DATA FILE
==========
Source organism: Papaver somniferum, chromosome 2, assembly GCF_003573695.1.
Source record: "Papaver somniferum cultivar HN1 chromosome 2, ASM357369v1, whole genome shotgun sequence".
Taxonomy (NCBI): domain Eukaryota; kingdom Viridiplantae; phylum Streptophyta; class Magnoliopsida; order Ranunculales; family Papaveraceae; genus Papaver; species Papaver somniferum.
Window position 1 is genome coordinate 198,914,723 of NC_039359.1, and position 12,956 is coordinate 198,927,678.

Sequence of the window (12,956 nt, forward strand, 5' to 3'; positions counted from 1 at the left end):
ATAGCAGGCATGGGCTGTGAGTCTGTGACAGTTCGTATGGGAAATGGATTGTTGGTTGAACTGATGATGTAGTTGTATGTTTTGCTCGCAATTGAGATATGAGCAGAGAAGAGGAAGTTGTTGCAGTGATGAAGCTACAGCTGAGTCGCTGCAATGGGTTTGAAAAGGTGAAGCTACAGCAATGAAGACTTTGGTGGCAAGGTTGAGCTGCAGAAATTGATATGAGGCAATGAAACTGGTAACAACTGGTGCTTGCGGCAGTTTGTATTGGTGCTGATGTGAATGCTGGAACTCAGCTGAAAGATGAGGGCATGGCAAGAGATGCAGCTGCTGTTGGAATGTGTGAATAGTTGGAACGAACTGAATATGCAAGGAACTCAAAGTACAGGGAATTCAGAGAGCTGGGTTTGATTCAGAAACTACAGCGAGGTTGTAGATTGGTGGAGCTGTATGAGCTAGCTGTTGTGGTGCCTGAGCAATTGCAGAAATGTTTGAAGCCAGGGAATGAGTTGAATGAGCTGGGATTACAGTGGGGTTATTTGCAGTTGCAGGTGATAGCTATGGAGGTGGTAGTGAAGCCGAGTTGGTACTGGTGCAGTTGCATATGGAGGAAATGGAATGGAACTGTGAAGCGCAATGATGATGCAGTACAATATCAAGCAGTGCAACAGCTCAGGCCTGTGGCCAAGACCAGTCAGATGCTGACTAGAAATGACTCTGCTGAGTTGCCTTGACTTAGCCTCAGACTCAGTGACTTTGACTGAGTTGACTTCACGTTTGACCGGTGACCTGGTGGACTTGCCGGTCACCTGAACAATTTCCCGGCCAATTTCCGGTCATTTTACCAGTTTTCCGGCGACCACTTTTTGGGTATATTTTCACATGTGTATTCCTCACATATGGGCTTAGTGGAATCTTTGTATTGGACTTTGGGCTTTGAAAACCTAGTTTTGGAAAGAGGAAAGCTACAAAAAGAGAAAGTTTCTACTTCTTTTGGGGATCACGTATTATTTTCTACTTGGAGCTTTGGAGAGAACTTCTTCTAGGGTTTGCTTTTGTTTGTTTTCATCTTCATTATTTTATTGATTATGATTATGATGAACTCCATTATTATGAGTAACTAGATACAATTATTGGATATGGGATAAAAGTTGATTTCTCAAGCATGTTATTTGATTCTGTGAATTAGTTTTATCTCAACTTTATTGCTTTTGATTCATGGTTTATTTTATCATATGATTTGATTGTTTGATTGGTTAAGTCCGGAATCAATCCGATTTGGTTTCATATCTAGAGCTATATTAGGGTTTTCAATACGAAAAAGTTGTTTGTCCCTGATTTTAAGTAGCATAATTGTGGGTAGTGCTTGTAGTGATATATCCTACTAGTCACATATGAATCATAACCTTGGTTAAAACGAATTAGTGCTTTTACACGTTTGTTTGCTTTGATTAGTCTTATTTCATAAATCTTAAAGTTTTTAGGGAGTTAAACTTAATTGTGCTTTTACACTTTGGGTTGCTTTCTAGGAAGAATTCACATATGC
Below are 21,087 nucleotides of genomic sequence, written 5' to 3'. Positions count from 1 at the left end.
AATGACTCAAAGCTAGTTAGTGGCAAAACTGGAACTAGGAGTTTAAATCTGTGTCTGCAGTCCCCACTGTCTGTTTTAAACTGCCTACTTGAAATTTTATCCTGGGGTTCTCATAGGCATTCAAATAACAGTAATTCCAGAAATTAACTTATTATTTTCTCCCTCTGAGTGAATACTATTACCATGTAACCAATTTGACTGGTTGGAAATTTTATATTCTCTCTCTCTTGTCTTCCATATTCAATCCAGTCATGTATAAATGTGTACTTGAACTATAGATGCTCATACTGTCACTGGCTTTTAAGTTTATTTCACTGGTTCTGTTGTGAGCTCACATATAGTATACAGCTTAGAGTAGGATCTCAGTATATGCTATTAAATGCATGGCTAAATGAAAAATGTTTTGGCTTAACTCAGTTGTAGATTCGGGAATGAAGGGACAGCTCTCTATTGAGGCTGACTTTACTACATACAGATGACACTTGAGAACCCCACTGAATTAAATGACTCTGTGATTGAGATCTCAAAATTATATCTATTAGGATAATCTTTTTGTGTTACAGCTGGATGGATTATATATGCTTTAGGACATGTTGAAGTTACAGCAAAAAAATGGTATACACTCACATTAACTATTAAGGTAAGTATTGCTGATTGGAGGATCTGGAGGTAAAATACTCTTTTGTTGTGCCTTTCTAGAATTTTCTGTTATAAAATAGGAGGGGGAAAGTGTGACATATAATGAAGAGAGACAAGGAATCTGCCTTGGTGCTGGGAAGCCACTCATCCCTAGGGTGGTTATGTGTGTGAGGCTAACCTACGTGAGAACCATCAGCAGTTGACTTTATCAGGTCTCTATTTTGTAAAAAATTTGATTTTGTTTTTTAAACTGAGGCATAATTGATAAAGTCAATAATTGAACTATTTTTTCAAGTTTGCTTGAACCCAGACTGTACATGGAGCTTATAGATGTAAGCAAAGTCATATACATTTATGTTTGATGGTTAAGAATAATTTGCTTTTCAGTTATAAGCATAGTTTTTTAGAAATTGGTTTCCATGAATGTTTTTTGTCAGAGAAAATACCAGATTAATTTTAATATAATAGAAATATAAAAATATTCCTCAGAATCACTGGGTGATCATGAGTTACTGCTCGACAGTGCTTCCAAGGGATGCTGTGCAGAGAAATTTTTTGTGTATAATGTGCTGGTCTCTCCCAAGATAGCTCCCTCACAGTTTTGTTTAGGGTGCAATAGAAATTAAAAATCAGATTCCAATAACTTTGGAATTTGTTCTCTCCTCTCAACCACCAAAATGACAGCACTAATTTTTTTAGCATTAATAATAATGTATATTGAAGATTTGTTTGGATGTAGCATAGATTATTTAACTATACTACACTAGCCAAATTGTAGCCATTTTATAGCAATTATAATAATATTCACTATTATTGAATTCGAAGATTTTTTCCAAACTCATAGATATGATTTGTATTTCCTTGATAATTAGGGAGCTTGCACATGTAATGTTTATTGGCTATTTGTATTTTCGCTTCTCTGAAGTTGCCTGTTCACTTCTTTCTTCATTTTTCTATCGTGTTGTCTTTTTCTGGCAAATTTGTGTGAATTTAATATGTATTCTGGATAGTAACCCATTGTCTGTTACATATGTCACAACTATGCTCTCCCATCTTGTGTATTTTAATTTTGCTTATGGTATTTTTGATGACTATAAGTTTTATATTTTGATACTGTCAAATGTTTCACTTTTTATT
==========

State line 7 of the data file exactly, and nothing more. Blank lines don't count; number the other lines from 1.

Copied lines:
Below are 21,087 nucleotides of genomic sequence, written 5' to 3'. Positions count from 1 at the left end.